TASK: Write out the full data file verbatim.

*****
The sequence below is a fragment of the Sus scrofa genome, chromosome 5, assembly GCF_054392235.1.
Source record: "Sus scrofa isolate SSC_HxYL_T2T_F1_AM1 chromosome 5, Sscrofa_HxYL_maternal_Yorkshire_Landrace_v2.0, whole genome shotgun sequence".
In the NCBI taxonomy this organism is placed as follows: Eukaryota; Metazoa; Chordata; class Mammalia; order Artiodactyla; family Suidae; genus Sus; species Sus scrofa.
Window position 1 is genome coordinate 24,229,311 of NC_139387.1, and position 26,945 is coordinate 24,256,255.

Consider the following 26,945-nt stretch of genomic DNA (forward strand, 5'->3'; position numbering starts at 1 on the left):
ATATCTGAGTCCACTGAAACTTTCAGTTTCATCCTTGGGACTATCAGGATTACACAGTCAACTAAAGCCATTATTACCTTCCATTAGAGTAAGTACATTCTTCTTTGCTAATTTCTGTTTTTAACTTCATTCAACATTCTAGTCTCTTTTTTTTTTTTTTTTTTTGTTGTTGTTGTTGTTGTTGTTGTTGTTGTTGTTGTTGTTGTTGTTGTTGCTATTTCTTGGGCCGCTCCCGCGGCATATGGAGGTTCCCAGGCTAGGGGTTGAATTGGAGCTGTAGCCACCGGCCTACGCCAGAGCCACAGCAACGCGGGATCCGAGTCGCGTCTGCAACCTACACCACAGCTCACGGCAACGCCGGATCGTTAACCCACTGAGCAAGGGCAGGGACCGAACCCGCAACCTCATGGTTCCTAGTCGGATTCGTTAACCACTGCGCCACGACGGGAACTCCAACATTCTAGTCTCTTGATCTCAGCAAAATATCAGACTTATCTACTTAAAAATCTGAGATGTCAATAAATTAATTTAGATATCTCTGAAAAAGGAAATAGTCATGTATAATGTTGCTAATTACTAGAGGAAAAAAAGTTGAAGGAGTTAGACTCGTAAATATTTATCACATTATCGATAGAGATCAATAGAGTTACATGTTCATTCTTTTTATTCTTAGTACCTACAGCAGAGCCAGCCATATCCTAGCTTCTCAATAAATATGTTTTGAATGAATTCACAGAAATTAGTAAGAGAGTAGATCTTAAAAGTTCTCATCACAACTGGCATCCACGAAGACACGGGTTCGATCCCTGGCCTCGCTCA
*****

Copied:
The sequence below is a fragment of the Sus scrofa genome, chromosome 5, assembly GCF_054392235.1.
Source record: "Sus scrofa isolate SSC_HxYL_T2T_F1_AM1 chromosome 5, Sscrofa_HxYL_maternal_Yorkshire_Landrace_v2.0, whole genome shotgun sequence".
In the NCBI taxonomy this organism is placed as follows: Eukaryota; Metazoa; Chordata; class Mammalia; order Artiodactyla; family Suidae; genus Sus; species Sus scrofa.
Window position 1 is genome coordinate 24,229,311 of NC_139387.1, and position 26,945 is coordinate 24,256,255.

Consider the following 26,945-nt stretch of genomic DNA (forward strand, 5'->3'; position numbering starts at 1 on the left):
ATATCTGAGTCCACTGAAACTTTCAGTTTCATCCTTGGGACTATCAGGATTACACAGTCAACTAAAGCCATTATTACCTTCCATTAGAGTAAGTACATTCTTCTTTGCTAATTTCTGTTTTTAACTTCATTCAACATTCTAGTCTCTTTTTTTTTTTTTTTTTTTGTTGTTGTTGTTGTTGTTGTTGTTGTTGTTGTTGTTGTTGTTGTTGTTGCTATTTCTTGGGCCGCTCCCGCGGCATATGGAGGTTCCCAGGCTAGGGGTTGAATTGGAGCTGTAGCCACCGGCCTACGCCAGAGCCACAGCAACGCGGGATCCGAGTCGCGTCTGCAACCTACACCACAGCTCACGGCAACGCCGGATCGTTAACCCACTGAGCAAGGGCAGGGACCGAACCCGCAACCTCATGGTTCCTAGTCGGATTCGTTAACCACTGCGCCACGACGGGAACTCCAACATTCTAGTCTCTTGATCTCAGCAAAATATCAGACTTATCTACTTAAAAATCTGAGATGTCAATAAATTAATTTAGATATCTCTGAAAAAGGAAATAGTCATGTATAATGTTGCTAATTACTAGAGGAAAAAAAGTTGAAGGAGTTAGACTCGTAAATATTTATCACATTATCGATAGAGATCAATAGAGTTACATGTTCATTCTTTTTATTCTTAGTACCTACAGCAGAGCCAGCCATATCCTAGCTTCTCAATAAATATGTTTTGAATGAATTCACAGAAATTAGTAAGAGAGTAGATCTTAAAAGTTCTCATCACAACTGGCATCCACGAAGACACGGGTTCGATCCCTGGCCTCGCTCA